Payments for punitive damages are taxable and should be listed as “other income” on your tax documents.
Compensation for emotional distress is complicated. If emotional distress occurs as a direct result of an industrial accident, compensation for it isn’t taxed. However, if a court or judge doesn’t deem your emotional distress as directly related but still awards damages to you, compensation for it may be taxed.
Compensation for Lost Wages and Lost Future Income
If an industrial accident has left you unable to work, you may seek compensation for lost future wages and the inability to work later in life. This part of your settlement may be taxed.
Some industrial accident cases take years to resolve. If this is the case, you may be awarded interest based on the original amount of your lawsuit. This interest is, unfortunately taxable.
How To Minimize Your Tax Burden Following an Industrial Accident Settlement
If you work with an experienced industrial accident lawyer, they may be able to help you pay less or no taxes on parts of your settlement.
The first tactic a lawyer will use is called allocating damages. The IRS will tax certain parts of your settlement based on the reason for payment. A skilled lawyer may be able to pursue larger amounts for non-taxable reasons instead of allocating them to taxable categories of compensation.
An industrial accident lawyer may also help you structure settlement payments over several years to reduce your tax liability. That doesn’t mean that lump sums are always taxed, but your current financial situation may make that so. In this scenario, it’s best to work with both a lawyer and financial professionals.
Be Prepared For Taxes After an Industrial Accident Settlement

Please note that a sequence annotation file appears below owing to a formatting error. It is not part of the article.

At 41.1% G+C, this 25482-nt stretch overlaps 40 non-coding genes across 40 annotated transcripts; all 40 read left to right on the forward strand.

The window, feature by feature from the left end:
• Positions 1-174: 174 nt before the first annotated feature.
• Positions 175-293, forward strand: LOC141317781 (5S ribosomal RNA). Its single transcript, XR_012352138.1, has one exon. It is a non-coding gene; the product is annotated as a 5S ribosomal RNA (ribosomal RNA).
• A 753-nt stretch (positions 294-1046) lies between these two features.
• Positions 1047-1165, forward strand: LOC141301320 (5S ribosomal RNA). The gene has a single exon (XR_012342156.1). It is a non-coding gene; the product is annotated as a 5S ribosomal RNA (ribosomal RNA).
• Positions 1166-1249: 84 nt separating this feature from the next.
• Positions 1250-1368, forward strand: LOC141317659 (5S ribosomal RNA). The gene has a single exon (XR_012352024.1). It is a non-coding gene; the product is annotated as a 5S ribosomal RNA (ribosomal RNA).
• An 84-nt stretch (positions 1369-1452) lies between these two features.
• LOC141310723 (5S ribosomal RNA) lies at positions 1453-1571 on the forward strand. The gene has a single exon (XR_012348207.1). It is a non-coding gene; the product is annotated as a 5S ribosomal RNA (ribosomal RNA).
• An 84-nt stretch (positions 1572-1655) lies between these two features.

To be ready for any taxes you may owe after an industrial accident settlement, you should record everything:
- Medical expenses
- Legal fees
- Lost wages
- All income you receive from the settlement
- Social Security benefits
- Extra costs from living with a traumatic injury
If you’ve always handled your own taxes, now’s the time to find a tax professional specializing in dealing with settlements. They can help you determine if you should take itemized or standard deductions and save you from late fees from the IRS (in some cases, you may need to pay estimated quarterly taxes).
How Do I Know What’s Best For Me?
If you’re in the middle of an industrial accident lawsuit, you’re stressed physically, emotionally, and financially. Don’t suffer those burdens alone — trust the Houston industrial accident attorneys at Morgan Legal Group.
For years, Houston attorney Clinton Morgan has spent years helping clients get fair settlements from Texas’s biggest industrial employers. Having worked as a safety manager before completing law school, he’s experienced in all things industrial. We fight for fair compensation and know how to structure industrial accident settlements to get our clients more for their time and money.
Contact us today for help with your industrial accident settlement in Houston. Consultations are free, and we don’t get paid until you do.